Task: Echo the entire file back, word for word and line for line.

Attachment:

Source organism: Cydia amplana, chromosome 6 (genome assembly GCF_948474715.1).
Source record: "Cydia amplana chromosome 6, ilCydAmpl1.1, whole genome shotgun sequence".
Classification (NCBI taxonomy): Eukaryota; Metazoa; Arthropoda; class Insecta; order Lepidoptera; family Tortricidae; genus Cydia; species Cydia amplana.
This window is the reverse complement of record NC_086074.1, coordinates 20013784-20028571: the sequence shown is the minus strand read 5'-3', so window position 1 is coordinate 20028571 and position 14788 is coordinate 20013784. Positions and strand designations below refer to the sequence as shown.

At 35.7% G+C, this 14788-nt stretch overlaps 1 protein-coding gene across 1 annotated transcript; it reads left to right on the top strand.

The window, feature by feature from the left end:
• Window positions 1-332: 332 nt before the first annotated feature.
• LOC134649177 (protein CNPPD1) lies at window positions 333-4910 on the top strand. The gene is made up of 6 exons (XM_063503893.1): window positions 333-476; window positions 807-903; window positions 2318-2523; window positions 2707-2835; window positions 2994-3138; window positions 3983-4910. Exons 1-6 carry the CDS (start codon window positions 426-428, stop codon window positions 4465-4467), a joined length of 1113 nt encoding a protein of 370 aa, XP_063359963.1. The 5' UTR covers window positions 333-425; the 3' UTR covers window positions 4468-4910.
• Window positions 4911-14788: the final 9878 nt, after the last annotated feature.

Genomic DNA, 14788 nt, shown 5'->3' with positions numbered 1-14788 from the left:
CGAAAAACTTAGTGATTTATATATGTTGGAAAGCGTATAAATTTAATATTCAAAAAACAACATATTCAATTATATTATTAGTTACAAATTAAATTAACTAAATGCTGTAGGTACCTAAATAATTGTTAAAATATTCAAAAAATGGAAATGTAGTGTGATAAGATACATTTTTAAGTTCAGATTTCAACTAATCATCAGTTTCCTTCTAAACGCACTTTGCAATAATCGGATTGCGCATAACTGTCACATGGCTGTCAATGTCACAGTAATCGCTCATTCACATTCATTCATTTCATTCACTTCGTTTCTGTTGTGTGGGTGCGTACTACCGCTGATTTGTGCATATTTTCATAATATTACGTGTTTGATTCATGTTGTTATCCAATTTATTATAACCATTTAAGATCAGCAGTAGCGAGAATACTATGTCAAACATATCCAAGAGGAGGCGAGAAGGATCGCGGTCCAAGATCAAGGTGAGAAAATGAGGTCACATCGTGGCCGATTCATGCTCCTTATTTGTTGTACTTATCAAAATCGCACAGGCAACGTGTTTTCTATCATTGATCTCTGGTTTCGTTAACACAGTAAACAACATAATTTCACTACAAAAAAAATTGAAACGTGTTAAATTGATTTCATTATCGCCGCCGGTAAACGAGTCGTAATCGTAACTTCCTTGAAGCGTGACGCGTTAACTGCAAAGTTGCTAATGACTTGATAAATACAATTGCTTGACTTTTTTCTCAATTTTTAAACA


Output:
Source organism: Cydia amplana, chromosome 6 (genome assembly GCF_948474715.1).
Source record: "Cydia amplana chromosome 6, ilCydAmpl1.1, whole genome shotgun sequence".
Classification (NCBI taxonomy): Eukaryota; Metazoa; Arthropoda; class Insecta; order Lepidoptera; family Tortricidae; genus Cydia; species Cydia amplana.
This window is the reverse complement of record NC_086074.1, coordinates 20013784-20028571: the sequence shown is the minus strand read 5'-3', so window position 1 is coordinate 20028571 and position 14788 is coordinate 20013784. Positions and strand designations below refer to the sequence as shown.

At 35.7% G+C, this 14788-nt stretch overlaps 1 protein-coding gene across 1 annotated transcript; it reads left to right on the top strand.

The window, feature by feature from the left end:
• Window positions 1-332: 332 nt before the first annotated feature.
• LOC134649177 (protein CNPPD1) lies at window positions 333-4910 on the top strand. The gene is made up of 6 exons (XM_063503893.1): window positions 333-476; window positions 807-903; window positions 2318-2523; window positions 2707-2835; window positions 2994-3138; window positions 3983-4910. Exons 1-6 carry the CDS (start codon window positions 426-428, stop codon window positions 4465-4467), a joined length of 1113 nt encoding a protein of 370 aa, XP_063359963.1. The 5' UTR covers window positions 333-425; the 3' UTR covers window positions 4468-4910.
• Window positions 4911-14788: the final 9878 nt, after the last annotated feature.

Genomic DNA, 14788 nt, shown 5'->3' with positions numbered 1-14788 from the left:
CGAAAAACTTAGTGATTTATATATGTTGGAAAGCGTATAAATTTAATATTCAAAAAACAACATATTCAATTATATTATTAGTTACAAATTAAATTAACTAAATGCTGTAGGTACCTAAATAATTGTTAAAATATTCAAAAAATGGAAATGTAGTGTGATAAGATACATTTTTAAGTTCAGATTTCAACTAATCATCAGTTTCCTTCTAAACGCACTTTGCAATAATCGGATTGCGCATAACTGTCACATGGCTGTCAATGTCACAGTAATCGCTCATTCACATTCATTCATTTCATTCACTTCGTTTCTGTTGTGTGGGTGCGTACTACCGCTGATTTGTGCATATTTTCATAATATTACGTGTTTGATTCATGTTGTTATCCAATTTATTATAACCATTTAAGATCAGCAGTAGCGAGAATACTATGTCAAACATATCCAAGAGGAGGCGAGAAGGATCGCGGTCCAAGATCAAGGTGAGAAAATGAGGTCACATCGTGGCCGATTCATGCTCCTTATTTGTTGTACTTATCAAAATCGCACAGGCAACGTGTTTTCTATCATTGATCTCTGGTTTCGTTAACACAGTAAACAACATAATTTCACTACAAAAAAAATTGAAACGTGTTAAATTGATTTCATTATCGCCGCCGGTAAACGAGTCGTAATCGTAACTTCCTTGAAGCGTGACGCGTTAACTGCAAAGTTGCTAATGACTTGATAAATACAATTGCTTGACTTTTTTCTCAATTTTTAAACA